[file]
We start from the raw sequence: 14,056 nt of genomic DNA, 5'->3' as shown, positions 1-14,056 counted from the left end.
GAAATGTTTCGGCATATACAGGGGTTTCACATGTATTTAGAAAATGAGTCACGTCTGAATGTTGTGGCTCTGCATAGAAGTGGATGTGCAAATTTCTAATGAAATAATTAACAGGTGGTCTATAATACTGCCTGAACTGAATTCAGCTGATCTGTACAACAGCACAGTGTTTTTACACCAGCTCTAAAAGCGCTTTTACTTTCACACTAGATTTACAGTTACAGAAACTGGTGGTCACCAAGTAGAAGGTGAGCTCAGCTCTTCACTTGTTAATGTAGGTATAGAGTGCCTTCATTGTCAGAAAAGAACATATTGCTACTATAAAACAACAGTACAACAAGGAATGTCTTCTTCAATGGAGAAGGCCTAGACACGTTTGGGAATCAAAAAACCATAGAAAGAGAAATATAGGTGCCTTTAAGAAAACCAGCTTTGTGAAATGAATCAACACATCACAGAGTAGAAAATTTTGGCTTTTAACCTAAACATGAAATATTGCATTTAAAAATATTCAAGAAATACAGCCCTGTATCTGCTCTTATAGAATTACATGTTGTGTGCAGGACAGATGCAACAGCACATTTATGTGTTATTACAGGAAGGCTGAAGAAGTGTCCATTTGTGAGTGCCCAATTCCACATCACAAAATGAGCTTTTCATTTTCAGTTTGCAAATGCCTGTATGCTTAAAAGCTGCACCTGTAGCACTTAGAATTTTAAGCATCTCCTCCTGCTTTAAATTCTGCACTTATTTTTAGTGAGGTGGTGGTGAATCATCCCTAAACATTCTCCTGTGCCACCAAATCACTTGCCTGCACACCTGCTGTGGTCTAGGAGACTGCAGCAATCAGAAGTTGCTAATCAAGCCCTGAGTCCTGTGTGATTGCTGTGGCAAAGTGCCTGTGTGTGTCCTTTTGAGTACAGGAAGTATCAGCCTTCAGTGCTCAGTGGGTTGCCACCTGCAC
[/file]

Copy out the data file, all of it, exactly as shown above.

We start from the raw sequence: 14,056 nt of genomic DNA, 5'->3' as shown, positions 1-14,056 counted from the left end.
GAAATGTTTCGGCATATACAGGGGTTTCACATGTATTTAGAAAATGAGTCACGTCTGAATGTTGTGGCTCTGCATAGAAGTGGATGTGCAAATTTCTAATGAAATAATTAACAGGTGGTCTATAATACTGCCTGAACTGAATTCAGCTGATCTGTACAACAGCACAGTGTTTTTACACCAGCTCTAAAAGCGCTTTTACTTTCACACTAGATTTACAGTTACAGAAACTGGTGGTCACCAAGTAGAAGGTGAGCTCAGCTCTTCACTTGTTAATGTAGGTATAGAGTGCCTTCATTGTCAGAAAAGAACATATTGCTACTATAAAACAACAGTACAACAAGGAATGTCTTCTTCAATGGAGAAGGCCTAGACACGTTTGGGAATCAAAAAACCATAGAAAGAGAAATATAGGTGCCTTTAAGAAAACCAGCTTTGTGAAATGAATCAACACATCACAGAGTAGAAAATTTTGGCTTTTAACCTAAACATGAAATATTGCATTTAAAAATATTCAAGAAATACAGCCCTGTATCTGCTCTTATAGAATTACATGTTGTGTGCAGGACAGATGCAACAGCACATTTATGTGTTATTACAGGAAGGCTGAAGAAGTGTCCATTTGTGAGTGCCCAATTCCACATCACAAAATGAGCTTTTCATTTTCAGTTTGCAAATGCCTGTATGCTTAAAAGCTGCACCTGTAGCACTTAGAATTTTAAGCATCTCCTCCTGCTTTAAATTCTGCACTTATTTTTAGTGAGGTGGTGGTGAATCATCCCTAAACATTCTCCTGTGCCACCAAATCACTTGCCTGCACACCTGCTGTGGTCTAGGAGACTGCAGCAATCAGAAGTTGCTAATCAAGCCCTGAGTCCTGTGTGATTGCTGTGGCAAAGTGCCTGTGTGTGTCCTTTTGAGTACAGGAAGTATCAGCCTTCAGTGCTCAGTGGGTTGCCACCTGCAC